When dealing with children in step-families, it is important to remember that blended families are always created after a loss. The child has experienced either a divorce or death of a parent. Even in cases when a parent was not previously married, the assumption is the child will welcome the new spouse with the same enthusiasm as the smitten adults. Not so- as the sole recipient of the single parent’s affections and attention, the child experiences loss as now  he/she has to “share” that parent with another adult.

When a blended family is created it is important to remember that the children’s acceptance and trust will not always occur on the same timeline as that of the adults. In fact, it rarely will.

 Here are 10 things children want their step-parents to know.

1. We aren’t going to love you right away. Please don’t expect that. We didn’t marry you. We didn’t choose this even if we like you. I know you are both enamored with your new relationship but don’t assume we are too. We may still be hoping for reconciliation of our divorced parents or grieving for the deceased one.

2. Don’t assume you have the same rights as our parents to discipline us. Give us some time to get to know you and trust you. We may need a lot of time (maybe even need a few years) for this relationship to develop. Don’t try to be our boss/disciplinarian/parent. If you push too hard, you will push us away.

3.  We are going to need time to believe you are here to stay. We have lost our family as we knew it and know that some things don’t last forever. Give us time to trust you are going to hang around.

4. Don’t make us call you “dad” or “mom”. Let us call you whatever we are comfortable with. A title does not make a relationship.

5. We are adjusting to going back and forth between two houses. Give us time to acclimate when we come to see you. Just like when you come home from work, you need some time to unwind, give us a little time to do the same thing. While two sets of parents, houses, and relationships can be interesting and even fun, it can also be incredibly overwhelming and chaotic. We need time to transition every time.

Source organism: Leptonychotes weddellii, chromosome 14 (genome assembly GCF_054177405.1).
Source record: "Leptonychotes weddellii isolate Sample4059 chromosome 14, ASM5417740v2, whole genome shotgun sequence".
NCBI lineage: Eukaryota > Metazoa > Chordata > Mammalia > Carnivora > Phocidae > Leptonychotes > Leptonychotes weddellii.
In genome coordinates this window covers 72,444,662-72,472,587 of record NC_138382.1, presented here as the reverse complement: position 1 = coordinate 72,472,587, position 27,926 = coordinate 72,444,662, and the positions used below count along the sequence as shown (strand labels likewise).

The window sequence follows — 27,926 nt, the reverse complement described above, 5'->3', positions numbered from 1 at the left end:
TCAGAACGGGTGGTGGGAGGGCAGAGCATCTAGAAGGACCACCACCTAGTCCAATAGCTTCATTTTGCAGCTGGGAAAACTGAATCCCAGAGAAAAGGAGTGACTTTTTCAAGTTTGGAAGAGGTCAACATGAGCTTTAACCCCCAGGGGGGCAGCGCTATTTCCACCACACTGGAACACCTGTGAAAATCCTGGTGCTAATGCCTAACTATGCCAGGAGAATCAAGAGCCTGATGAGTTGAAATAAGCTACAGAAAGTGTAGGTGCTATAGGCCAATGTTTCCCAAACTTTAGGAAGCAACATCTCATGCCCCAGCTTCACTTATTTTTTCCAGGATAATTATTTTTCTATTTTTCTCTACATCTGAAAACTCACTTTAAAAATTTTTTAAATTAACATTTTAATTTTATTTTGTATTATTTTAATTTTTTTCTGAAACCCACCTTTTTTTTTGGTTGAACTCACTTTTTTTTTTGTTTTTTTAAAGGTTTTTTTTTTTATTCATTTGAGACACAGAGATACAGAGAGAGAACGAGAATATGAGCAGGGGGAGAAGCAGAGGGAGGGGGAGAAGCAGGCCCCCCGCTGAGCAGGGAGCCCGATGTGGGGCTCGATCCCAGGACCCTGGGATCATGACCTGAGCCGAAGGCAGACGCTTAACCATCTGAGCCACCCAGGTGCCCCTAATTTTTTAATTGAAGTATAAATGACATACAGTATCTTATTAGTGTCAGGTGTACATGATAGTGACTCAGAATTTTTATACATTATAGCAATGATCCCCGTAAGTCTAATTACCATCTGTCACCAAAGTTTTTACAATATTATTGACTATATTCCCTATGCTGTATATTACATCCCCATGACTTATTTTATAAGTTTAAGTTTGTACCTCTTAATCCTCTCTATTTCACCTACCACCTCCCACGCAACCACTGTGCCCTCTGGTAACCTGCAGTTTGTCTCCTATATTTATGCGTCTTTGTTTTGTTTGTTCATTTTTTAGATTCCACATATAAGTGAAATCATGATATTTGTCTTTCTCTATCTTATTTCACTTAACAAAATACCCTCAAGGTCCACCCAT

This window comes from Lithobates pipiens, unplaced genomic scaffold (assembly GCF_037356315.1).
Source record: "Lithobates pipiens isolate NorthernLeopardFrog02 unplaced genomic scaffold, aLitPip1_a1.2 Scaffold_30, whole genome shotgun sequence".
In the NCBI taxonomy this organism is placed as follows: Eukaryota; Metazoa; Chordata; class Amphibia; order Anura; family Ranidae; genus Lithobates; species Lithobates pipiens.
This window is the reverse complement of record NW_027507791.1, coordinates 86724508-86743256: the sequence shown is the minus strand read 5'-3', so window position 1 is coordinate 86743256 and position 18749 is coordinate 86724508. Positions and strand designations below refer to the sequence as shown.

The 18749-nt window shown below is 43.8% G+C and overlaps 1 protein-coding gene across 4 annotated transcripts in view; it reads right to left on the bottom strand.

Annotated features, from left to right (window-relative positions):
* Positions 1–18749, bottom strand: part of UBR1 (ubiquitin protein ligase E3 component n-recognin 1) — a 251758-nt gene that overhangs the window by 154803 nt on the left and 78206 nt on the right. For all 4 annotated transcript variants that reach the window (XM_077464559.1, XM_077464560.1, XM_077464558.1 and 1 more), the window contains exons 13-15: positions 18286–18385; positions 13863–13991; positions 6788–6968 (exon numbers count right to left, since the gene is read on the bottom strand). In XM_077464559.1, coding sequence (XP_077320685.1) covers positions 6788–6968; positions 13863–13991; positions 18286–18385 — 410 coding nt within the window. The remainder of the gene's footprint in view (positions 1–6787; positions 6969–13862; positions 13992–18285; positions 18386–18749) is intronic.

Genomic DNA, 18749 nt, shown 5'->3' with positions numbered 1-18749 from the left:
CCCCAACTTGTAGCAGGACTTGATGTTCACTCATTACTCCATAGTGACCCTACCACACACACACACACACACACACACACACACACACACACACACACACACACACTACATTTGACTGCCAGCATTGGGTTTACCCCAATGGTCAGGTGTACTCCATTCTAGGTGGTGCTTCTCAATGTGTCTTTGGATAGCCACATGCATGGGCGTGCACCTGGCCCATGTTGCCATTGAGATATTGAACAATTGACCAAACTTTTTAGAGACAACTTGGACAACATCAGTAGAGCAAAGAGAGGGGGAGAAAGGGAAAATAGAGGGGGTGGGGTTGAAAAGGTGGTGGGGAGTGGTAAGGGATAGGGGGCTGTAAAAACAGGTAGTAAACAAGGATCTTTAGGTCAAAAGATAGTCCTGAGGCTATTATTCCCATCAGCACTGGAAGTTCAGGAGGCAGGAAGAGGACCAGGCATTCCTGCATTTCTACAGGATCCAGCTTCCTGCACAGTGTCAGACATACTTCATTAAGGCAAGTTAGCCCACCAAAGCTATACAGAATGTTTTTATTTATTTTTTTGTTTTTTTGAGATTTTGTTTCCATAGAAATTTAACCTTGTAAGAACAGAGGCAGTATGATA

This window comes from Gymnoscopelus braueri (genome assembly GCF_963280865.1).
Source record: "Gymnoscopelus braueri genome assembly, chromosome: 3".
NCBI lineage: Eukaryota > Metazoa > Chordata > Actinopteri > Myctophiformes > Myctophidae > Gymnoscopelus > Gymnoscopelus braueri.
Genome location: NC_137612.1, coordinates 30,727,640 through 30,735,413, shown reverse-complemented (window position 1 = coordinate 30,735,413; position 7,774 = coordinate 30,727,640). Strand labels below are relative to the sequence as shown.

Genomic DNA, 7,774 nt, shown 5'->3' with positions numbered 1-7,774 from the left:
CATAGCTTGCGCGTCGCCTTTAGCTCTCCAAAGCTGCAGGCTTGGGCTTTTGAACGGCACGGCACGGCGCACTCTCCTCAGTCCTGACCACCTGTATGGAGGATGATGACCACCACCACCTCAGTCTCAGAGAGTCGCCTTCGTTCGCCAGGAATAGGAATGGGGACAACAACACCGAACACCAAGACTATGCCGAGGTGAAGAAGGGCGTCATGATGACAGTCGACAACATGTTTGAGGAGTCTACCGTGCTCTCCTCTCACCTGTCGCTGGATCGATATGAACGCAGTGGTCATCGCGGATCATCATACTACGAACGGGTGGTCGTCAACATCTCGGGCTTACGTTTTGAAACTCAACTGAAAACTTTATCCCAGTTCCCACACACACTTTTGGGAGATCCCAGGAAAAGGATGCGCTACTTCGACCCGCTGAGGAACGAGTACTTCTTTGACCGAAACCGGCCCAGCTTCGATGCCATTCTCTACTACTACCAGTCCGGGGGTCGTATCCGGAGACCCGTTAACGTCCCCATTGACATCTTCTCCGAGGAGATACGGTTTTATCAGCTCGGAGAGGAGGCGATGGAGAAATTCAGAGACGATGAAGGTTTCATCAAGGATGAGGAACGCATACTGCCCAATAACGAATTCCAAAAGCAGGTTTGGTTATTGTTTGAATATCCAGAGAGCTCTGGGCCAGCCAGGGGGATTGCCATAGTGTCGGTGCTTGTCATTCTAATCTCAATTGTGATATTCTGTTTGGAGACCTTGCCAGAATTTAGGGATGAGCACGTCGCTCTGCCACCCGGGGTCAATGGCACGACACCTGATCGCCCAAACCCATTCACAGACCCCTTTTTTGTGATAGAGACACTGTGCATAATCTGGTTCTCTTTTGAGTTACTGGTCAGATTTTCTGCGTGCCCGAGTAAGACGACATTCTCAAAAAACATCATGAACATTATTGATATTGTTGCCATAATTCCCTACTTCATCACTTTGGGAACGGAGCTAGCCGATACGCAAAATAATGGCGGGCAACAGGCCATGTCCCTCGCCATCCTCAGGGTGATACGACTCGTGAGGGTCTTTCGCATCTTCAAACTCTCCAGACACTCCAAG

6. We know you love each other, but we are a little uncomfortable with the two of you hanging all over each other. We still wish our parents could have been so affectionate and caring, so it makes us uncomfortable and sad. Also, please be quiet when you have sex: it is weird to hear that stuff.

7. About your kids- like you, they are new to us and we are getting to know them. Please consider how our role changes in each family. For example, in one family I am an only child with my own room. Here, there are other kids to deal with. I now have to share a room with a little kid and baby-sit. This change in status and relationship is confusing and takes some time to adjust to.

8. We don’t have a problem with your rules. We don’t even have a problem with them being different than in our other home. After all, we have different rules everywhere-school, church, camp and we adjust fine. Please though, keep the rules consistent, make them reasonable and don’t assume we know them.